Researchers at the Carnegie Institution have discovered a new efficient way to pump heat using crystals. The crystals can pump or extract heat, even on the nanoscale, so they could be used on computer chips to prevent overheating or even meltdown, which is currently a major limit to higher computer speeds. The research is published in the Physical Review Letters.
Ronald Cohen, staff scientist at Carnegie's Geophysical Laboratory and Maimon Rose, originally a high school intern now at the University of Chicago carried out the research. They performed simulations on ferroelectric crystals—materials that have electrical polarization in the absence of an electric field. The electrical polarization can be reversed by applying an external electrical field. The scientists found that the introduction of an electric field causes a giant temperature change in the material, dubbed the electrocaloric effect, far above a temperature to a so-called paraelectric state.
"The electrocaloric effect pumps heat through changing temperature by way of an applied electric field," explained Cohen. "The effect has been known since the 1930s, but has not been exploited because people were using materials with high transition temperatures. We found that the effect is larger if the ambient temperature is well above the transition temperature, so low transition temperature materials are preferred."
Ferroelectrics become paraelectric—that is, have no polarization under zero electric field above their transition temperature, which is the temperature at which a material changes its state from ferroelectric to paraelectric.
Rose and Cohen used atomic-scale molecular dynamics simulations, where they followed the behavior of atoms in the ferroelectric lithium niobate as functions of temperature and an electrical field. Maimon Rose started this work as a high school summer intern and is now in his second year as an undergraduate in biology at the University of Chicago. He worked on the project during breaks as an intern supported by EFree, DOE Energy Frontier Research Center at the Geophysical Laboratory. Rose remarked, "Lithium niobate had not been studied before like this. We were pretty surprised to see such a huge temperature change."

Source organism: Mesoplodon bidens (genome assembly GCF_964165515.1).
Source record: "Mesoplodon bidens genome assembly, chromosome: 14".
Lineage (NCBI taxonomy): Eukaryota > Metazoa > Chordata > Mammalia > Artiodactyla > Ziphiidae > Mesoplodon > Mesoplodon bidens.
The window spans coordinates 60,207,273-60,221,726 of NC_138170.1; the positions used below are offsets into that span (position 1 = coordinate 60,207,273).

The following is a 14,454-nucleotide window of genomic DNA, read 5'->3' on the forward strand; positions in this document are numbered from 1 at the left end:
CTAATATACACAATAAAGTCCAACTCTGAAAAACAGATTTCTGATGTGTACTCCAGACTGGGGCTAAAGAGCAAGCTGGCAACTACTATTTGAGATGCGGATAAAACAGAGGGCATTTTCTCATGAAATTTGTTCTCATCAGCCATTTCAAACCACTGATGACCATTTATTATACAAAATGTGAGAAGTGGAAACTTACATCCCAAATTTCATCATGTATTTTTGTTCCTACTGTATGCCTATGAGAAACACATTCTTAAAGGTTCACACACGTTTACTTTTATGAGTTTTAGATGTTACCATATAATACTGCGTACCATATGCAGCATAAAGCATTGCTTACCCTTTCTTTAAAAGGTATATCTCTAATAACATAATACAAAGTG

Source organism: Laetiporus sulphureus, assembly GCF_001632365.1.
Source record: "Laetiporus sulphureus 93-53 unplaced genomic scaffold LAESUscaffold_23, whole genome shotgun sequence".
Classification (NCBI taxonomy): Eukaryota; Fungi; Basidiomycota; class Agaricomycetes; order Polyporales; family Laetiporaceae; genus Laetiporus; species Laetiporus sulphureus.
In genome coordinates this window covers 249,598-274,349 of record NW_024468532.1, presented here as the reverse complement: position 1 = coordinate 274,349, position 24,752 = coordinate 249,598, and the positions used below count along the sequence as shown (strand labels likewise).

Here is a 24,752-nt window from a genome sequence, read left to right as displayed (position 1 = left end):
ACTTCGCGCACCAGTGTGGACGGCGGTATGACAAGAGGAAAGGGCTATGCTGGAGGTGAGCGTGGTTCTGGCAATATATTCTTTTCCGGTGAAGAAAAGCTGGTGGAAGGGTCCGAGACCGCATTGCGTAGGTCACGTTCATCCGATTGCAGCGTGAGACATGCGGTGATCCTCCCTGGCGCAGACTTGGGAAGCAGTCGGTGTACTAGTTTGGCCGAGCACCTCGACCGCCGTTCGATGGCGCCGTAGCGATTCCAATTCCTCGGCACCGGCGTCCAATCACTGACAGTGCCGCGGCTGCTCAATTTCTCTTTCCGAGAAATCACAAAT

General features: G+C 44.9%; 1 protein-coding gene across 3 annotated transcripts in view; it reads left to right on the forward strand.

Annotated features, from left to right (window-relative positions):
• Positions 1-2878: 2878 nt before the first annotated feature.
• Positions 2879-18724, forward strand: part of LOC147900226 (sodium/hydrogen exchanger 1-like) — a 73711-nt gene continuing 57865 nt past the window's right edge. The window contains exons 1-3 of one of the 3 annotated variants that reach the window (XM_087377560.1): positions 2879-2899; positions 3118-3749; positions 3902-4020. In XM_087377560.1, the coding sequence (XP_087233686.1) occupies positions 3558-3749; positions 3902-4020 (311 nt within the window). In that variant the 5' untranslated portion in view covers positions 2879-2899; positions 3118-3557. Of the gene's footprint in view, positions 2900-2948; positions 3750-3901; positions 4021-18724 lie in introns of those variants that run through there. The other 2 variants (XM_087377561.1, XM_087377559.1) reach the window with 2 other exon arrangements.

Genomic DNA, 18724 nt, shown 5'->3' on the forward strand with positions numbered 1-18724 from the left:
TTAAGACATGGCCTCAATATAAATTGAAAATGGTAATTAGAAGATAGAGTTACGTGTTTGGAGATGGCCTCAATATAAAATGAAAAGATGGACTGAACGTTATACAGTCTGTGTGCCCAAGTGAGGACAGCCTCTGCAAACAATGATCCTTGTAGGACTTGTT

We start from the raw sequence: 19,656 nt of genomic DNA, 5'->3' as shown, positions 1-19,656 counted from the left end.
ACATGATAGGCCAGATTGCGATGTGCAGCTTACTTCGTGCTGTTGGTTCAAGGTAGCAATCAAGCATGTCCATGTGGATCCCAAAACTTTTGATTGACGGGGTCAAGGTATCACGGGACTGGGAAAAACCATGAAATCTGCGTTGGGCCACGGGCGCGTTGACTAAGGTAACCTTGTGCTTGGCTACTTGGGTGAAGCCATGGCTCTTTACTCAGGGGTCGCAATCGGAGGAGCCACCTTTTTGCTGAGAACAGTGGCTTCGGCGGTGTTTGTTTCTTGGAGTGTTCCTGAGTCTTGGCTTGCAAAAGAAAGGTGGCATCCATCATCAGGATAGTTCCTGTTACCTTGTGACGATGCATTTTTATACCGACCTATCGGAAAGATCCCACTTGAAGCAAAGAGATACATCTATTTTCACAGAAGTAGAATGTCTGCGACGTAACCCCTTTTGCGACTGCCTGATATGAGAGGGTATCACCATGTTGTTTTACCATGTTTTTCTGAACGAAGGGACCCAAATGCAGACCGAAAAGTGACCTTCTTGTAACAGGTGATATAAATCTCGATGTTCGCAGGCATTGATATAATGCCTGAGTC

Carnegie Institution: http://www.ciw.edu
This press release was posted to serve as a topic for discussion. Please comment below. We try our best to only post press releases that are associated with peer reviewed scientific literature. Critical discussions of the research are appreciated. If you need help finding a link to the original article, please contact us on twitter or via e-mail.
A gallery of gifs showing the most beautiful fluid dynamics visualizations from the American Physical Society's Division of Fluid Mechanics 2014 annual meeting.
Popular web videos showing that "cats rule and dogs drool" have new scientific evidence to support that felinophilic sentiment, at least when it comes to drinking.
Quarks and leptons, the building blocks of matter, are staggeringly small—less than an attometer (a billionth of a billionth of a meter) in diameter. But zoom in closer—a billion times more—past zeptometers and yoctometers, to where the units run out of names. Then keep going, a hundred million times smaller still, and you finally hit bottom: This is the Planck length, the smallest possible unit in the universe.
Whether it's squeezing the uncertainty out of Heisenberg or busting the cosmic speed limit, we're outsmarting the universe to learn its secrets
Silicone material moulded into microscopic slanted wedges grip glass, metal, wood and plastic in a similar way to gecko’s feetAspiring superheroes may soon be able to climb like Spider-Man thanks to scientists working with the US military who have developed a material which enables a human to ascend a vertical glass wall.The researchers, inspired by the sticky toes of geckos, created hand-sized silicone pads covered with tiny ridges that are capable of adhering to smooth surfaces.
Researchers have developed a sensor (no batteries required) that creates a barcode indicating the amount of pollutants and their whereabouts in water
What if the unseen stuff making up 80 per cent of the universe's matter isn't a weird particle, but cosmic kinks? Then GPS satellites could reveal its effects
Bespoke lighting effects are returning the original colours to five faded masterpieces by artist Mark Rothko at Harvard Art Museums
Researchers may have come up with a way to help determine how big a future quake might be
By twisting photons into spirals as they travel, large amounts of information can be encoded in light and used for long-distance communication